STM32 gotchas
158. STM32F407 runs at cca 20x lower frequency than set (a RCC/HSE/PLL puzzle)

In a device with STM32F407, system clock is derived from a 25MHz crystal connected to HSE. This in PLL is divided to 1MHz, multiplied by 336 and then post-divided by 2 to provide the 168MHz system clock. This is then subdivided and distributed throughout the chip as usually; among other modules also to timers driving several LEDs with PWM at 260Hz.

In one specimen of the device, a couple of minutes after having passed an initial test and been programmed by the final application, all LEDs started flashing violently and synchronously at a frequency of cca 13Hz. The whole functionality of the device was off, indicating, that it run at a significantly lower system frequency. As the PWM should have been 260Hz and LEDs were blinking at around 13Hz, system frequency at that point was probably around 8MHz instead of 168MHz.

Why? Solution below.

Investigation revealed, that in given specimen, the 25MHz crystal was mechanically damaged (this probably had happened when board had been populated at a contractor), and as the device has been moved around the test positions, it ceased to oscillate.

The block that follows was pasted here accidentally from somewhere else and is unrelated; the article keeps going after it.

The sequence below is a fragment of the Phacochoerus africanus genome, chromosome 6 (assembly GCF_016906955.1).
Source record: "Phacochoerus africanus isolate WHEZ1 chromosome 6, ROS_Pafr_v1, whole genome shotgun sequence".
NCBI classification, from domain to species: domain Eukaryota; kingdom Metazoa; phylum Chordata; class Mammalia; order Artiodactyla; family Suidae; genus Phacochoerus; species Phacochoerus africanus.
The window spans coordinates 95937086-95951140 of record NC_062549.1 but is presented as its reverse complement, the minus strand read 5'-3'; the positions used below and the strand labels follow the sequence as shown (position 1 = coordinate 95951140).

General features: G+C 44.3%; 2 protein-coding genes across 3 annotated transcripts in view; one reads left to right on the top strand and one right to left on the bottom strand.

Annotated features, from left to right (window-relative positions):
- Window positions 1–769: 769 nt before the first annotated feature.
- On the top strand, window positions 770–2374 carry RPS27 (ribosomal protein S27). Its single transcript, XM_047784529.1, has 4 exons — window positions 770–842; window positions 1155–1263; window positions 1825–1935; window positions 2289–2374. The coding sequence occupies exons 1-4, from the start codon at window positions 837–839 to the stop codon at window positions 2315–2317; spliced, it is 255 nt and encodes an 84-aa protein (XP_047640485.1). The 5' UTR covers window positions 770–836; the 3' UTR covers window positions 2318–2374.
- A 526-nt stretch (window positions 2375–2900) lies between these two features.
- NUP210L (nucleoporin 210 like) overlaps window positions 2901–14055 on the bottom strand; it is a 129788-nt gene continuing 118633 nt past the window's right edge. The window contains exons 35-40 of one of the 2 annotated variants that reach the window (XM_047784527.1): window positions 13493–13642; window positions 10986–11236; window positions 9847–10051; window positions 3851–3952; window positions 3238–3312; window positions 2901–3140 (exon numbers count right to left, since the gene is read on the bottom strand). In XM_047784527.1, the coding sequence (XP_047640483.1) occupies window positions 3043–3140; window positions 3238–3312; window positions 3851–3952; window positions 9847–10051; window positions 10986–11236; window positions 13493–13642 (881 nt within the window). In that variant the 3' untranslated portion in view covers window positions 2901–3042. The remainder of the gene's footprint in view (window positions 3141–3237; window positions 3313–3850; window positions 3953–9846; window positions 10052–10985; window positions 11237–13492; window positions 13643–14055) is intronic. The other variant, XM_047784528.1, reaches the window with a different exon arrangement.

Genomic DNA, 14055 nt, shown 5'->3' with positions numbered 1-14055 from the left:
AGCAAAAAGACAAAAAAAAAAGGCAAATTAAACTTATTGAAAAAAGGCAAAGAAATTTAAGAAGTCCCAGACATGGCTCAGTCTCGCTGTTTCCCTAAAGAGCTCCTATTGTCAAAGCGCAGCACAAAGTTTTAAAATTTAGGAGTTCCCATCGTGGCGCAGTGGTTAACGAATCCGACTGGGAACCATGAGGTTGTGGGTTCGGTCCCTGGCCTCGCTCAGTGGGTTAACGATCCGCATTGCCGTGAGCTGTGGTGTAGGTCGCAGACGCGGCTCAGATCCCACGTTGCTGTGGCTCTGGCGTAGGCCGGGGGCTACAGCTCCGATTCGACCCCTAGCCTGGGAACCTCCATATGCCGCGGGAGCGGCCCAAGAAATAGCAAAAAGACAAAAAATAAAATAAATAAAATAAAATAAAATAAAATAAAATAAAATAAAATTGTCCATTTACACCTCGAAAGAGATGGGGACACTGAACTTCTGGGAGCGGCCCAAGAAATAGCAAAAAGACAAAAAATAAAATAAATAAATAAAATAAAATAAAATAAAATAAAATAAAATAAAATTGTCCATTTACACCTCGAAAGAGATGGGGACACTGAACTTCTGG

The surprising thing in this was, that even if there was no HSE oscillation, the system kept running at a surprisingly low frequency (would it have switched to HSI, it would run at around 16MHz, but the observed system frequency was significantly lower). This was probably consequence of using PLL, where output of the phase detector probably went to one of its extremes and the VCO responded by going at its lowest frequency. It is rather surprising that the VCO which nominally operates between 100MHz and 432MHz, can oscillate (albeit in unspecified mode) at as low as 16MHz (PLL had a post-divider of 2).

The STM32F407 does have CSS (Clock Security System) which detects HSE oscillation and in case of failure it switches to HSI and throws an unmaskable interrupt (NMI); however, operation of this device is not critical and it also does not have any reasonable means of backup operation, so the solution in this case was simply exchanging the faulty crystal for a new one.